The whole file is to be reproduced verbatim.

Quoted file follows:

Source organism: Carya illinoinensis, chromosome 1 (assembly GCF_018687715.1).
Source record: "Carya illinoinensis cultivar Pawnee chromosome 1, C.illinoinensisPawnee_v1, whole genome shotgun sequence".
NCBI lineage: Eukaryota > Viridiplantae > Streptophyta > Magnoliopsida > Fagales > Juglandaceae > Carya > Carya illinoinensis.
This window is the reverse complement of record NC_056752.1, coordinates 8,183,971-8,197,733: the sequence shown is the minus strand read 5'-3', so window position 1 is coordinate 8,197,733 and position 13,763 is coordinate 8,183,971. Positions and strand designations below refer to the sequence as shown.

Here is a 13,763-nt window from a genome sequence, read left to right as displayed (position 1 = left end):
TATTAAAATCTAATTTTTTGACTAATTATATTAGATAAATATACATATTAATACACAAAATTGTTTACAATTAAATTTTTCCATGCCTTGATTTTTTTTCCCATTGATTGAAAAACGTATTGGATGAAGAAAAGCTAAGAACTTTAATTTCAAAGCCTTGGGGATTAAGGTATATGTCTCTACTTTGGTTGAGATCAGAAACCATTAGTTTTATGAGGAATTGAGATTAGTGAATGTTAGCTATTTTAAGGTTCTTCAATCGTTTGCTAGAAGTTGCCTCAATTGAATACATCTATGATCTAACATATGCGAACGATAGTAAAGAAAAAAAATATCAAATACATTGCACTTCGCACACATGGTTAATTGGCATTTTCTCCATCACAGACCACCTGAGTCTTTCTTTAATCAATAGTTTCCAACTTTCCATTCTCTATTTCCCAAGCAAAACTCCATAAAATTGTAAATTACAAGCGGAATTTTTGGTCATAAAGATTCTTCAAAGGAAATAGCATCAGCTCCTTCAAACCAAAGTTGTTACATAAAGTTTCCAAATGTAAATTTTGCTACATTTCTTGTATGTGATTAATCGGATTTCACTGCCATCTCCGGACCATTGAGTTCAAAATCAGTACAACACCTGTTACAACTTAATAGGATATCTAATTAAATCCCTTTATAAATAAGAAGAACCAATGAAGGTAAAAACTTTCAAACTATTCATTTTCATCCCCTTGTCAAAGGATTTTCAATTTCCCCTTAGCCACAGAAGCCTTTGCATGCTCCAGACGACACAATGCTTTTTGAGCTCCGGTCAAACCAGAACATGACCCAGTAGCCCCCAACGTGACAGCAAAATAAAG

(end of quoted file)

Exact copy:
Source organism: Carya illinoinensis, chromosome 1 (assembly GCF_018687715.1).
Source record: "Carya illinoinensis cultivar Pawnee chromosome 1, C.illinoinensisPawnee_v1, whole genome shotgun sequence".
NCBI lineage: Eukaryota > Viridiplantae > Streptophyta > Magnoliopsida > Fagales > Juglandaceae > Carya > Carya illinoinensis.
This window is the reverse complement of record NC_056752.1, coordinates 8,183,971-8,197,733: the sequence shown is the minus strand read 5'-3', so window position 1 is coordinate 8,197,733 and position 13,763 is coordinate 8,183,971. Positions and strand designations below refer to the sequence as shown.

Here is a 13,763-nt window from a genome sequence, read left to right as displayed (position 1 = left end):
TATTAAAATCTAATTTTTTGACTAATTATATTAGATAAATATACATATTAATACACAAAATTGTTTACAATTAAATTTTTCCATGCCTTGATTTTTTTTCCCATTGATTGAAAAACGTATTGGATGAAGAAAAGCTAAGAACTTTAATTTCAAAGCCTTGGGGATTAAGGTATATGTCTCTACTTTGGTTGAGATCAGAAACCATTAGTTTTATGAGGAATTGAGATTAGTGAATGTTAGCTATTTTAAGGTTCTTCAATCGTTTGCTAGAAGTTGCCTCAATTGAATACATCTATGATCTAACATATGCGAACGATAGTAAAGAAAAAAAATATCAAATACATTGCACTTCGCACACATGGTTAATTGGCATTTTCTCCATCACAGACCACCTGAGTCTTTCTTTAATCAATAGTTTCCAACTTTCCATTCTCTATTTCCCAAGCAAAACTCCATAAAATTGTAAATTACAAGCGGAATTTTTGGTCATAAAGATTCTTCAAAGGAAATAGCATCAGCTCCTTCAAACCAAAGTTGTTACATAAAGTTTCCAAATGTAAATTTTGCTACATTTCTTGTATGTGATTAATCGGATTTCACTGCCATCTCCGGACCATTGAGTTCAAAATCAGTACAACACCTGTTACAACTTAATAGGATATCTAATTAAATCCCTTTATAAATAAGAAGAACCAATGAAGGTAAAAACTTTCAAACTATTCATTTTCATCCCCTTGTCAAAGGATTTTCAATTTCCCCTTAGCCACAGAAGCCTTTGCATGCTCCAGACGACACAATGCTTTTTGAGCTCCGGTCAAACCAGAACATGACCCAGTAGCCCCCAACGTGACAGCAAAATAAAG